Journal of Nanomaterials

Journal of Nanomaterials / 2010 / Article

Research Article | Open Access

Volume 2010 |Article ID 302898 |

Ivonne Alonso-Lemus, Ysmael Verde-Gomez, Alfredo Aguilar-Elguézabal, Lorena Álvarez-Contreras, "Metal Nanoparticles Supported on Al-MCM-41 via In Situ Aqueous Synthesis", Journal of Nanomaterials, vol. 2010, Article ID 302898, 8 pages, 2010.

Metal Nanoparticles Supported on Al-MCM-41 via In Situ Aqueous Synthesis

Academic Editor: Shijun Liao
Received29 Apr 2010
Accepted19 Jul 2010
Published24 Aug 2010


MCM-41 have been used to custom synthesize catalysts in because of the controllable properties, such as pore size, active phase incorporation, crystal size, and morphology, among others. In this paper, a simple and versatile method for the incorporation of platinum, ruthenium, and palladium onto Al-MCM-41 mesoporous silica by direct inclusion of various precursors was studied. M/Al-MCM-41 structure, textural properties, morphology, and elemental composition were analyzed. The results obtained indicate that the Al-MCM-41 mesoporous-ordered structure was not affected by metallic particle incorporation. High-surface areas were obtained (1131 /g). Metallic nanoparticles dispersion on Al-MCM-41 was homogeneous for all samples and its particles sizes were between 6 nm to 20 nm. Microscopy results show round shape particles in platinum and palladium samples; however, ruthenium catalysts exhibit a spherical and rod shapes. Electrochemical testing for Pt/Al-MCM-41 showed electrocatalytic activity for oxidation which indicates that these materials can be used as a catalyst in electrochemical devices.

1. Introduction

Mesoporous materials have played an important role in catalytic applications [13]. Despite the availability of natural mesoporous materials, their use is limited in catalytic applications due to the presence of undesired phases. The chemical composition of natural mesoporous materials changes from one mineral deposit to another, even from one stratum to another in the same mine. Unfortunately, this makes it difficult to optimize their properties for tailor applications. Thus, custom synthesizing mesoporous materials by incorporating metallic particles is an important issue for the development of catalytic applications [4].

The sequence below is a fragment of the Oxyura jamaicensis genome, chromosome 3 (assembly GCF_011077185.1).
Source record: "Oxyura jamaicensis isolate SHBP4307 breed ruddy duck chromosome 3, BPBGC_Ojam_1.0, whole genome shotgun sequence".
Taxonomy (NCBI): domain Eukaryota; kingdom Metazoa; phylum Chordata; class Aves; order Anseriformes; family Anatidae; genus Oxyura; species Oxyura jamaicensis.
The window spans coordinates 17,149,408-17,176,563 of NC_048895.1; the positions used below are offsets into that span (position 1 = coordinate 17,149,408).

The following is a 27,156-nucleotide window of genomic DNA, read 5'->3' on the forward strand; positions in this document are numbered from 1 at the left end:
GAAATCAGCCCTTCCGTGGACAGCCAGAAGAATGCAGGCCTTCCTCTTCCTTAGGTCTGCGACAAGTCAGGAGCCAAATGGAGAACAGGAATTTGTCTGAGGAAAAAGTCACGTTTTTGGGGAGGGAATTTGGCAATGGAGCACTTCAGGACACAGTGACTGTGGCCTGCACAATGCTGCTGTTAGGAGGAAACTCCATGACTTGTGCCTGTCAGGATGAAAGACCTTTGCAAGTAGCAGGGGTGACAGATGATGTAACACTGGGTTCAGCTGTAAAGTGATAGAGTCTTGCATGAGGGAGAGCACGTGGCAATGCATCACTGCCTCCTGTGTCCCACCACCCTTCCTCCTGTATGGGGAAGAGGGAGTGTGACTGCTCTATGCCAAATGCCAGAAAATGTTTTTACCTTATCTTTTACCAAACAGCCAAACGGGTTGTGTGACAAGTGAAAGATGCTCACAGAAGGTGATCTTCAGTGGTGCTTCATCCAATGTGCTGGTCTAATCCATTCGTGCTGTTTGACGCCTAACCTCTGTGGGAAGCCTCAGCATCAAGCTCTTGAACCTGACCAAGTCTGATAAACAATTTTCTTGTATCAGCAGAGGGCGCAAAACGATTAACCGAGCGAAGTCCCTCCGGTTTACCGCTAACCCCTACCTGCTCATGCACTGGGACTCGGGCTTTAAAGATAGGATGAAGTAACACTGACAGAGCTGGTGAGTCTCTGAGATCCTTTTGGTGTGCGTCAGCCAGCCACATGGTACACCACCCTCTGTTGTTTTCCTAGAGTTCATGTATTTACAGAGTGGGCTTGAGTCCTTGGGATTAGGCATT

Kresge et al. discovered a series of mesoporous materials named as the M41S family [5]. The M41S family has three members: MCM-41 with a hexagonal array of uni-directional pores, MCM-48 with a three-dimensional cubic pore structure, and MCM-50 with an unstable lamellar structure. These materials have exceptionally high-surface areas (1000 m2/g) and narrow pore size distributions [6]. Among the three members of the M41S family, MCM-41 became the most popular mesoporous molecular sieve. MCM-41 has been used in many applications such as production of intermediates/fine chemicals, petrochemical reactions [7, 8], optical applications [9], development of sensors [10], and different industrial reactions (e.g., oxidation, condensation, and enzymatic reactions) [1115]. MCM-41 is better option than microporous zeolites for some applications with diffusional problems, especially when large reacting molecules are involved.